How Autonomics Open Untold Potential for Financial Impact

3 minute read

Autonomic solutions allow enterprises to reduce overhead while increasing productivity (and therefore revenue). They’re a win-win solution that can multiply earnings while maintaining the quality and quantity of output – if not enhancing them. Sound like a solution that could work for you?

Autonomics reduce overhead while increasing productivity

Autonomics refers to enterprise systems that are self-managing, self-optimizing, and self-healing. They streamline business procedures by automating routine tasks all along a value chain, but also go a step further and use artificial intelligence (AI) to automate and optimize cognitive tasks, which previously could only be executed by a human brain (e.g. learning, speech or visual recognition). The end result is lowered costs through reduced reliance on human labor, alongside increase efficiency. Following an initial investment, autonomic technologies clear the path to accelerated growth, savings, and financial impact.

The next chapter in growth

The physical automations of the industrial era increased the average US factory worker’s financial output by a factor of eight from the 1940s to the 2010s. As technological evolution accelerated over the past century, so did output (a process which continues to this day, even as the manufacturing labor force has declined over the past three decades). Now, as machines begin to compliment the human workforce through the automation of cognitive and transactional tasks in addition to physical ones, the potential for financial impact opens up even further.

In autonomic systems, humans still set the high-level objective, but technology takes over from there. For example, an autonomic system in charge of inventory for a consumer electronics store might be tasked with a high-level goal of consistently meeting consumer demand. At the most basic level, this would include tracking warehouse inventory and automatically re-ordering whenever inventories get low. However, autonomic systems might tap into external data sources to anticipate future demand (e.g. how new gadgets are selling in other regions, how much anticipation is there for a new TV in the run-up to the holiday season, or even the number of previous customers who last purchased a laptop more than four years ago) — this additional data allows the system to forecast inventory needs with a high level of accuracy.

As machines begin to compliment the human workforce through the automation of cognitive and transactional tasks in addition to physical ones, the potential for financial impact opens up.

In a previous technical era, achieving this level of efficiency would take the coordination of many employees (someone in the warehouse to keep atop of inventory, someone in the front-end to track sales, someone to research relevant data points, and someone to order up new inventory). With autonomics, the entire system can be handled with limited human input, which drives down overhead costs while enhancing revenue streams.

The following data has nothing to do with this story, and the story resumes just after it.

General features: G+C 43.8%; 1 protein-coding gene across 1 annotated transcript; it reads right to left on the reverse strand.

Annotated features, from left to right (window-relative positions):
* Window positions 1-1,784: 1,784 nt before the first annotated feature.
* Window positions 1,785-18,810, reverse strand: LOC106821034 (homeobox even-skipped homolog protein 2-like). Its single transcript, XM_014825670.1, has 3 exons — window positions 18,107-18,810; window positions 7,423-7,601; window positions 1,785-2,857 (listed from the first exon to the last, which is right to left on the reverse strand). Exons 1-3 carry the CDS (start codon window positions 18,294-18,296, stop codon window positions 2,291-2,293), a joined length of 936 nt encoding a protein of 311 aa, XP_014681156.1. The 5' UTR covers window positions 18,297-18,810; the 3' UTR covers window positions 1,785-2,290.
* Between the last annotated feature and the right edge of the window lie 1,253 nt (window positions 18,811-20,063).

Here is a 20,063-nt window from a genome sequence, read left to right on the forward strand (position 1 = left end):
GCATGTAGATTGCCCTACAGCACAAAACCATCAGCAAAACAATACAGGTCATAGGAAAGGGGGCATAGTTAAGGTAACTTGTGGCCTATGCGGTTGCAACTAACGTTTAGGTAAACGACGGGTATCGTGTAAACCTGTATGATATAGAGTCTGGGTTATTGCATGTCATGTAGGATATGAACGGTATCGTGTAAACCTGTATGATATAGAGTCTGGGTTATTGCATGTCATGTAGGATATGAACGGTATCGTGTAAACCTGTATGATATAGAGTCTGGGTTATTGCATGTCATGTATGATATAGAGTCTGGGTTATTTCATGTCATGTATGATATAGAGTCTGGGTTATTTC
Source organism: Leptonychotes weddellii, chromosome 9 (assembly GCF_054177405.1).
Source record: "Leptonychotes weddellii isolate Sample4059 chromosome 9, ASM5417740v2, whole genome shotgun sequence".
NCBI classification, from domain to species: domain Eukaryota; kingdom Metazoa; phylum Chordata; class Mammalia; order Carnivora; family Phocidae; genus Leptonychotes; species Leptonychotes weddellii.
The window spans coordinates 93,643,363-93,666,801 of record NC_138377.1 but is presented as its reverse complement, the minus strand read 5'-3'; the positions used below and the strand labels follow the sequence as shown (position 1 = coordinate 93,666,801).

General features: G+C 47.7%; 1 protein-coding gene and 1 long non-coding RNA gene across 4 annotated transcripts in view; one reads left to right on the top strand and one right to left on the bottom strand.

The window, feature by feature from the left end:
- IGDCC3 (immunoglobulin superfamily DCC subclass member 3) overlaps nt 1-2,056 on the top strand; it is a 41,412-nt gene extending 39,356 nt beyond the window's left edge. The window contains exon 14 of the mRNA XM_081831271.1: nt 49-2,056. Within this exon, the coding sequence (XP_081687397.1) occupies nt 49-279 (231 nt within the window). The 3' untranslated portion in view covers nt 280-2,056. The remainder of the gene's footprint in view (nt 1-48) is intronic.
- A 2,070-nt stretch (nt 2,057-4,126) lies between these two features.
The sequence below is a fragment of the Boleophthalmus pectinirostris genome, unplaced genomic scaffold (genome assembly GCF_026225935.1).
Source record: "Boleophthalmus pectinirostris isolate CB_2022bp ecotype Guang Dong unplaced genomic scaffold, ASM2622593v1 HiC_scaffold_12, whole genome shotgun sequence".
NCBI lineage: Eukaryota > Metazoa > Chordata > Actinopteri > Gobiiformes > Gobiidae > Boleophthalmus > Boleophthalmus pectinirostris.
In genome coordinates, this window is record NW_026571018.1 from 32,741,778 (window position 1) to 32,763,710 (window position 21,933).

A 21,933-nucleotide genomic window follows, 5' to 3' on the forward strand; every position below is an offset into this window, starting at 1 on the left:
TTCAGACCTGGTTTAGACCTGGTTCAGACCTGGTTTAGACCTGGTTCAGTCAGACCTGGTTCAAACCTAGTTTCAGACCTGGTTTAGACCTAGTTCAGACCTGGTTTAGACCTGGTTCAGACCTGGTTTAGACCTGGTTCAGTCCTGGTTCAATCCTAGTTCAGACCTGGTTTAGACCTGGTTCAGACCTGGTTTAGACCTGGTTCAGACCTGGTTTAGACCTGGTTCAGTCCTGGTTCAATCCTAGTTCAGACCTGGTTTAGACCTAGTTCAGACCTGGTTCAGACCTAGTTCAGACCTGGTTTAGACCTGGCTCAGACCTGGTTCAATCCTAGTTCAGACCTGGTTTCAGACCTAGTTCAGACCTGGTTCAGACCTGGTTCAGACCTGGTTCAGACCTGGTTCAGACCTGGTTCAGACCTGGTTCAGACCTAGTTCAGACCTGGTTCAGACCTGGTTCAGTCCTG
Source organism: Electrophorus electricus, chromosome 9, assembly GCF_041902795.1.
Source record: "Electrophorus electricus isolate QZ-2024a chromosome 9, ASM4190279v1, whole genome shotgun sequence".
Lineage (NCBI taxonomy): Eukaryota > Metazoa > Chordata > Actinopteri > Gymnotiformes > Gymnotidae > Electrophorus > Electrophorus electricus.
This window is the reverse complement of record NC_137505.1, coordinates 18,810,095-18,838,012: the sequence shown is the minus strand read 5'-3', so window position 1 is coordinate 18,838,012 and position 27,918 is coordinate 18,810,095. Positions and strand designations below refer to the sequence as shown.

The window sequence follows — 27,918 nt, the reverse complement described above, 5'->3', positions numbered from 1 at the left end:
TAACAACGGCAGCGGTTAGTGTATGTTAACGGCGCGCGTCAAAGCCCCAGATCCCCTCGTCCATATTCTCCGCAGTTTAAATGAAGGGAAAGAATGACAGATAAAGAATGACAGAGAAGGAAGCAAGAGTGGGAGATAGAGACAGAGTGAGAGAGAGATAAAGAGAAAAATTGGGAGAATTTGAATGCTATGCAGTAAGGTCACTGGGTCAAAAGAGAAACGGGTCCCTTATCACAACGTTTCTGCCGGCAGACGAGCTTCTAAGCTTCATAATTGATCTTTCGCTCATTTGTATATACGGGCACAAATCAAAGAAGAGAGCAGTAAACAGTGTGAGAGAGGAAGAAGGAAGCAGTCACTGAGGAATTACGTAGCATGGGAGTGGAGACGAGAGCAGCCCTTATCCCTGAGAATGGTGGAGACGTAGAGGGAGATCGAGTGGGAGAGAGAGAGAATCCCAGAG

This isn’t a futuristic scenario, this type of “living” system is delivering financial benefits right now. According to a report from McKinsey, the German e-commerce merchant Otto is “using deep learning to analyze billions of transactions and predict what customers will buy before they place an order.” The implementation has cut surplus stock by 20% and reduced product returns by more than two million items a year. However, the system isn’t merely calculating demand, it has the autonomy to independently place orders. As the report says, “The system is 90% accurate in forecasting what the firm will sell over the next 30 days, so Otto allows it to order 200,000 items a month from vendors with no human intervention.”

Autonomics enabled Otto to increase its efficiency while lowering overhead, but this is just a taste of what autonomics can offer. As intelligent sensors, ubiquitous wireless networks, robotics, and advanced AI technologies continue to evolve, these systems will only become more capable over time and deliver an even greater financial impact.

Creating a living enterprise system

At the root of autonomics is “autonomy,” which is what these systems strive for – limited human oversight. Autonomic systems in the human brain subconsciously handle complex biologic functions without us even being aware (it’s why your liver just works, even though you may not know exactly where your liver is). In the enterprise-space, autonomic systems execute complex actions with humans only providing top-level commands.

Automated enterprise service platforms like Amelia AIOps (formerly 1Desk) can help enterprises take advantage of autonomic functionality. These systems become even more user-friendly when used in conjunction with digital colleagues like Amelia who combine an industry-leading natural language interfaces with end-to-end functionality and machine learning capabilities. She opens access to a company’s autonomic infrastructure to all users regardless of technical proficiency – a perfect user-interface for this new generation of enterprise systems.

When we allow enterprise systems to handle the heavy lifting of business procedures, we free humans use their innately human creativity to bring new solutions and products. Savings in overhead can be reinvested in these creative solutions, which can generate new revenue streams. Autonomics opens a world of potential financial savings and opportunities.


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